Sunday, 26 June 2016

Cycling in the Waikato

I have a bit of catching up to do. No blogs for four weeks. But that doesn’t mean we have been idle. Not completely, anyway.

A few weekends ago, on Queen’s Birthday Weekend, 3 to 6 June, we travelled to Cambridge for a "dancing-cum-biking" holiday. While I attended a Scottish Country Dancing weekend school, John did some biking around the area. After the weekend school, we stayed a few more days so that we could both bike some sections of the Te Awa River Ride, alongside the Waikato River. I'll write up this trip in several separate posts.

It was a beautiful day when we drove up to Cambridge, and from the Desert Road the views of Mount Ruapehu and Mount Ngauruhoe were fabulous, as there had been recent snowfalls.

Mount Ruapehu

While waiting at a road works “Stop/Go”, we had this great view of Mount Ngauruhoe

We stopped for a late picnic lunch on the shore of Lake Taupo, at the first spot where the road comes down to lake level - a place called Mission Bay.

Mission Bay - Lake Taupo (photo by John)

It was nearly dark when we arrived at our accommodation – a very nice cottage, just out of Cambridge, overlooking the Waikato River. We woke the next morning to a crisp frost on the lawn, the mist rising from the Waikato below, and the sunrise highlighting a magnificent lonely gum tree on the edge of the drop to the river.

This gum tree was an amazing feature in the garden (photo by John)

While I went off to my SC dancing school in Cambridge, John took a drive to deliver some pots to a gallery on my sister’s behalf, and on the way back he stopped at the Avantidrome. He had a good look around this new sports and leisure centre – walked around the velodrome, where a training session was in progress, checked out the bike shop and had a coffee in the café.

A training session at the Avantidrome (photo by John)

Then he biked from our cottage, off Kaipaki Road, towards Karapiro and back. The next day, Sunday, when I was still occupied with the dancing school, he biked to Cambridge and rode around this town and its suburb Leamington.

On Monday, while waiting for me to finish my last dancing class, John took some photos of Cambridge. It is such a pretty town, with attractive old buildings and beautiful trees, which were glowing with wonderful autumn colours – rather late in the season, as autumn had been so mild.

Cambridge Town Hall, where my Scottish Country Dancing weekend school was held
(photo by John)

The Cambridge Clock Tower was built in 1934, after the original tower was deemed unsafe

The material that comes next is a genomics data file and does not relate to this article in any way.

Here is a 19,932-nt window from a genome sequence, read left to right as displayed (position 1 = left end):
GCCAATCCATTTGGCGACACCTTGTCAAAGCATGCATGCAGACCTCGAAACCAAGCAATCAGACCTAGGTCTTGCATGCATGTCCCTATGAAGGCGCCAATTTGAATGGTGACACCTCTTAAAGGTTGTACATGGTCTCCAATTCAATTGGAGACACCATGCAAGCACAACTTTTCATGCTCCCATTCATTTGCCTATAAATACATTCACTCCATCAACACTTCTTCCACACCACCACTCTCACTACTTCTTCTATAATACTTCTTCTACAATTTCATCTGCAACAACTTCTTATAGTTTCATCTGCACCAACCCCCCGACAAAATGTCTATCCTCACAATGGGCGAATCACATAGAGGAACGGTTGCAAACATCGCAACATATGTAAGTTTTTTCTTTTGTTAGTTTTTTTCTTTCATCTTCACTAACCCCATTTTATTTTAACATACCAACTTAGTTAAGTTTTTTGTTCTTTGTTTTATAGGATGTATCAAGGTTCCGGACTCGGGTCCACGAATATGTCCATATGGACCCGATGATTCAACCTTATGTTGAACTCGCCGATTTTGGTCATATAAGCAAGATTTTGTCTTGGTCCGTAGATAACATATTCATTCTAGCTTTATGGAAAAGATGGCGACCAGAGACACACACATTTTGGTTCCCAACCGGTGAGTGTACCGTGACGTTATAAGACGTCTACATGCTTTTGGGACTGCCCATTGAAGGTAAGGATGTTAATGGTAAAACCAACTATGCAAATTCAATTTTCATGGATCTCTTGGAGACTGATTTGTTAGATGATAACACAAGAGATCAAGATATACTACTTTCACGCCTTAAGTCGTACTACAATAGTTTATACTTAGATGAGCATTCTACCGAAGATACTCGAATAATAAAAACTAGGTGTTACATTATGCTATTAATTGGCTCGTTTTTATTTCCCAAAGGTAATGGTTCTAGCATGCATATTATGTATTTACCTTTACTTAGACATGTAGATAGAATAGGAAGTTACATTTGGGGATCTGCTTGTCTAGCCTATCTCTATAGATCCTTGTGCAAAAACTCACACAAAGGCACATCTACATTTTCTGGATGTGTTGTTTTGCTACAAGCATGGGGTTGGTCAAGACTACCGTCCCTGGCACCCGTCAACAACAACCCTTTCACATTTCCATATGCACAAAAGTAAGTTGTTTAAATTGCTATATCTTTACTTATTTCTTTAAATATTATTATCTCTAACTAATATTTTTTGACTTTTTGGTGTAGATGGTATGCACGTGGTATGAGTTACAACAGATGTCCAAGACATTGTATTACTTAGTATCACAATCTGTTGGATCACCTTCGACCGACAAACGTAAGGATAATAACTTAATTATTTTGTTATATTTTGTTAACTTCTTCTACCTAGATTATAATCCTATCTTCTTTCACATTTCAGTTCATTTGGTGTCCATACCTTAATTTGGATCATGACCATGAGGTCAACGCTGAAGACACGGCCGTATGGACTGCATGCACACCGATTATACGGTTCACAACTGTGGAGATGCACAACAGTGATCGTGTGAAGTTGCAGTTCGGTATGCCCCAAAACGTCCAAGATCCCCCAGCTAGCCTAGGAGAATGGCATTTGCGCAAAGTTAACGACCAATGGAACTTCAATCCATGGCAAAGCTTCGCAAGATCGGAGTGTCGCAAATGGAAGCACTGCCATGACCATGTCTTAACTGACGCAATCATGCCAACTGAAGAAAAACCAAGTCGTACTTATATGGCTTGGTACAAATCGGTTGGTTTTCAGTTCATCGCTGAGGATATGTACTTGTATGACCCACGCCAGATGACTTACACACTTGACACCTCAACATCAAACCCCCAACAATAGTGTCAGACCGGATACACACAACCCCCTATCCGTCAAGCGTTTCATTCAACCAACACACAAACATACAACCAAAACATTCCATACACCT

following the Napier earthquake (photo by John)

Cambridge is well known for its equine activities – some of the world’s best race horses were bred here. Of course, horses are celebrated in the town’s public art.

Alongside the Town Hall is this lovely sculpture of a mare and her foal by Michelle Farrell
 (photo by John)

Mosaics of famous Cambridge-bred race horses adorn the main street’s pavements
as the Equine Stars Walk of Fame (photo by John)

After my last dancing class, we drove to Hamilton for lunch with our daughter and son-in-law who live in the area. Later in the afternoon, we went for a short (10 km) bike ride on the north (or should that be east?) bank of the river, from the Hamilton Gardens to the Soldiers Memorial Park and back.

The track, which started right from the Hamilton Gardens, was wide and paved with small concrete tiles. I thought that might have made the surface a little bumpy to ride on, but it didn’t. While mostly flat, at times the track undulated from river level to higher up the bank.

The track was paved with small concrete tiles (photo by John)

At times the track came right down to river level (photo by John)

The track came to an end at Soldiers Memorial Park. This park was established as a memorial to WW1 and it is the venue of the annual Anzac commemorations.

At Memorial Park there is a replica of a Spitfire fighter plane (photo by John)

The short bike ride was just the right antidote for my sore leg muscles after having worked them very hard during the dancing weekend school.


  1. My parents moved to Hamilton when I was 13, way back in 1955. We lived at 39 Grey St, which isn't far from where Hamilton Gardens are now. I biked to Hamilton GIrls' High along Grey St, over the Victoria bridge and through the city, up Tristram St etc. I remember that the fog was often so thick that I couldn't see the sides of the bridge, let alone the ends. No bike tracks that I recall in those days.

  2. Yes, the fog was so thick when we came back to the cottage one evening after having dinner with our daughter, that we actually went down the wrong driveway because we couldn't see where to go.